Moore v. Morris

Annotate this Case

258 S.W.2d 908 (1953)

MOORE v. MORRIS.

Court of Appeals of Kentucky.

June 5, 1953.

*909 Brents Dickinson, Glasgow, for appellant.

Bullitt, Dawson & Tarrant, Louisville, Bernard H. Barnett, Louisville, Richardson & Barrickman, Glasgow, for appellee.

STEWART, Justice.

The only question involved in this case is the correct construction of Item II of the will of decedent, L. L. Morris, the father of appellant and the husband of appellee, which reads as follows:

"I give, devise and bequeath to my wife, Carrie May Morris, all of my property, real, personal and mixed, of whatsoever nature, and wheresoever situated, that I may own at my death, to be hers for and during her natural life with remainder in fee simple to my daughter, Wilma May Morris. I hereby give my wife the power to sell and dispose of any of said property during her lifetime and to use the proceeds as she may see fit and the purchaser of any of it does not have to look to the application of the proceeds and if any of said property be left at her death then same to pass to my daughter under this item. I hereby give my wife power to make and sign any deed or other instrument necessary to pass title to any of said property and also power to acknowledge said instruments."

Appellee concedes that under the provision above quoted she did not acquire a fee-simple title to the estate of her husband but that, be that as it may, the door is left wide open as to what use she may make of the property or its proceeds. Her further contention is that, under the sweeping power of disposition bestowed upon her, she was invested with the right to will all or any part of the property embraced in the item under consideration. Appellant maintains that appellee's use of the property is restricted to her personal needs and enjoyment for the duration of her life.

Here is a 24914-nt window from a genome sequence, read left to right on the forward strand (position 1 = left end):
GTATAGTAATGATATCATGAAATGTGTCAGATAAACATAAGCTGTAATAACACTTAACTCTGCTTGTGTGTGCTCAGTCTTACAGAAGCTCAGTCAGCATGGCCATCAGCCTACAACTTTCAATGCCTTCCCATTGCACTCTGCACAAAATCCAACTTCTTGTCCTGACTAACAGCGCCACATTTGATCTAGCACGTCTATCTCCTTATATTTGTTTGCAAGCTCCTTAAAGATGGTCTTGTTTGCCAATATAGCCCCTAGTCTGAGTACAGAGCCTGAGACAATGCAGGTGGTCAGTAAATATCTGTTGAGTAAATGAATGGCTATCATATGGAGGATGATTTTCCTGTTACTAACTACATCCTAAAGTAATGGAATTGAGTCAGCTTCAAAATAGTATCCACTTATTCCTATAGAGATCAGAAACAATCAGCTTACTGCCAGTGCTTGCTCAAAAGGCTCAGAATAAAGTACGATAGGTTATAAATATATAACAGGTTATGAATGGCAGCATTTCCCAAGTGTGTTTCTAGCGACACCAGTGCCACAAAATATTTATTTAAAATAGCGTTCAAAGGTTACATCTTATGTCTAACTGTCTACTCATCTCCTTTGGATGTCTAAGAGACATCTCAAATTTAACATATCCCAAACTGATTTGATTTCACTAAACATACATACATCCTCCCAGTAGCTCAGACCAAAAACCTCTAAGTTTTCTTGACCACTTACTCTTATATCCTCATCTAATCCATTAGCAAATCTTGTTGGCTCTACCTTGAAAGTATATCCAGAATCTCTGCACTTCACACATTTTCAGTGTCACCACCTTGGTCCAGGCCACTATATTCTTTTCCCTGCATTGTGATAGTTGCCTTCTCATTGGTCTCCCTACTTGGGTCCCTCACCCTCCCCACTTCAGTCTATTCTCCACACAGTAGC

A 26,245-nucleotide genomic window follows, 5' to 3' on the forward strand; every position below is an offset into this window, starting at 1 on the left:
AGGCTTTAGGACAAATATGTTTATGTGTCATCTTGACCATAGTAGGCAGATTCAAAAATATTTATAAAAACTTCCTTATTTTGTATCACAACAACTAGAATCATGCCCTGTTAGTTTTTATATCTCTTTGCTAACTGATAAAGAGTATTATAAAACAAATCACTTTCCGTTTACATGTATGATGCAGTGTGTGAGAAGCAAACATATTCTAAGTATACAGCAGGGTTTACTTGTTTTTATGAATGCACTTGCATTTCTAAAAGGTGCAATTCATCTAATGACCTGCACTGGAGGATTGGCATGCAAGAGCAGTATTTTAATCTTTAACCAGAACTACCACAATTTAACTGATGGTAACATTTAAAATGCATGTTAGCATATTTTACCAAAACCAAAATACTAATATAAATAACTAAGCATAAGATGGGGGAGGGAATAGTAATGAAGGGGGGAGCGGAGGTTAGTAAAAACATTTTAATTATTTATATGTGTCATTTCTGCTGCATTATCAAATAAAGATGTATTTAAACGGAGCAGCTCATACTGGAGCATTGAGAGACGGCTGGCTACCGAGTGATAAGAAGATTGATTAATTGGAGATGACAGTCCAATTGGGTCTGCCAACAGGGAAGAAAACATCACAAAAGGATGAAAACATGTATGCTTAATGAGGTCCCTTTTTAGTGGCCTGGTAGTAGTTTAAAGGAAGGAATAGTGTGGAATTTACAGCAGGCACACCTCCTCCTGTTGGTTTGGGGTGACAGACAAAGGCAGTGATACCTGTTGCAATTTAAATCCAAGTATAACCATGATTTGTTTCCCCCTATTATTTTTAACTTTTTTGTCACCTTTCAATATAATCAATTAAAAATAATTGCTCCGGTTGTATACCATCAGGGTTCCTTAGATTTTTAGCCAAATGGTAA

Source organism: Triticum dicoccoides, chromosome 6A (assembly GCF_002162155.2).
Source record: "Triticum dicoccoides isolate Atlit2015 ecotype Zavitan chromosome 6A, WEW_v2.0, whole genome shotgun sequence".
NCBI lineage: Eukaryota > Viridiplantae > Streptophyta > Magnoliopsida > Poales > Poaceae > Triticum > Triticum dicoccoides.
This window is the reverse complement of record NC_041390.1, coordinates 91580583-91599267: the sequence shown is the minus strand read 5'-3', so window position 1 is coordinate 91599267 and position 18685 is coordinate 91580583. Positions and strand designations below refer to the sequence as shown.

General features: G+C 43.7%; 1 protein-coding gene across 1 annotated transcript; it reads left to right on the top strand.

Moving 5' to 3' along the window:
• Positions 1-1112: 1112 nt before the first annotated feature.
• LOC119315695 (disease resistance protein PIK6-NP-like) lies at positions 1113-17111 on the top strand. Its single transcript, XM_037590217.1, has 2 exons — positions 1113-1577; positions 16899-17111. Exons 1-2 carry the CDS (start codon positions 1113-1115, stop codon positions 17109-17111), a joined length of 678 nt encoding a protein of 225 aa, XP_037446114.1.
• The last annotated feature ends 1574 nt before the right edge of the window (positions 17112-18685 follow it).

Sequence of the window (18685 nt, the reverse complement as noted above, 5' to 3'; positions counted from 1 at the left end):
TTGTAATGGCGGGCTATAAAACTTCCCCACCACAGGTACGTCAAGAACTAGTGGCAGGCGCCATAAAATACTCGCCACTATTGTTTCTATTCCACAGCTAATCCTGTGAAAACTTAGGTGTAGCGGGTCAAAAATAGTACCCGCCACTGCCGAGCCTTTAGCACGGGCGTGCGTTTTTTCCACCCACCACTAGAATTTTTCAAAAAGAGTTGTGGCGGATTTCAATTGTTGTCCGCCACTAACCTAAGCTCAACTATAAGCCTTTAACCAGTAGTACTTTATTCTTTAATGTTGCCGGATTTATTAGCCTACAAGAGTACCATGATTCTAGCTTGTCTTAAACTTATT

This Court is committed to the doctrine in construing a will that the intention of the testator must be gathered from all the language employed in the writing of it, regardless of any collateral and subsidiary rules which may be resorted to in arriving at such intention when its expression is obscure. Wintuska v. Peart, 237 Ky. 666, 36 S.W.2d 50; Jones v. Jones' Ex'rs, 198 Ky. 756, 250 S.W. 92.

In determining whether a fee or a life estate has been given, the test is: Was appellee endowed with such unlimited power of disposition over the property left to *910 her by her husband that she may not only convey it during her lifetime but will it at her death? If she was clothed with the unqualified power of disposition we have just mentioned, she was invested with a fee. On the other hand, if she can only execute and deliver inter vivos conveyances, she has only a life estate in the property. Wintuska v. Peart, supra; Evans v. Leer, 232 Ky. 358, 23 S.W.2d 553; Spicer v. Spicer, 177 Ky. 400, 197 S.W. 959; and Angel v. Wood, 153 Ky. 195, 154 S.W. 1103.

Coming now to a consideration of the foregoing item, with the two principles we have set forth to guide us, we think there is no doubt that the manifest intention of the testator was that his wife should during her natural life enjoy his estate and use it even to the exhaustion of the corpus as she might deem it necessary. There is nothing in the language of the item, or in any other part of the will, which directly or impliedly prohibits her from selling the property and she is left free to do "as she may see fit" with the proceeds. The one limitation imposed upon her is that she may make no testamentary disposition of any part of the property by will, for the reason that her husband reserved this right and exercised it himself. Therefore, we conclude that appellee took only a life estate under the will with unrestricted power to encroach upon the corpus.

This action was instituted in circuit court to obtain a declaration of rights under section 639a-1 et seq. of the Civil Code of Practice. The petition sufficiently alleged the controversy which existed between appellant, plaintiff below, and appellee, defendant below, and asked for a declaration of their respective rights under Item II of the will. Defendant below filed a demurrer to the petition, which was sustained, and, upon the failure of plaintiff below to plead further, the petition was dismissed. The lower court committed a reversible error in not overruling the demurrer and in failing to declare the rights of the parties.

Wherefore, the judgment is reversed and set aside, with directions that the demurrer be overruled and that a new judgment be entered in conformity with this opinion.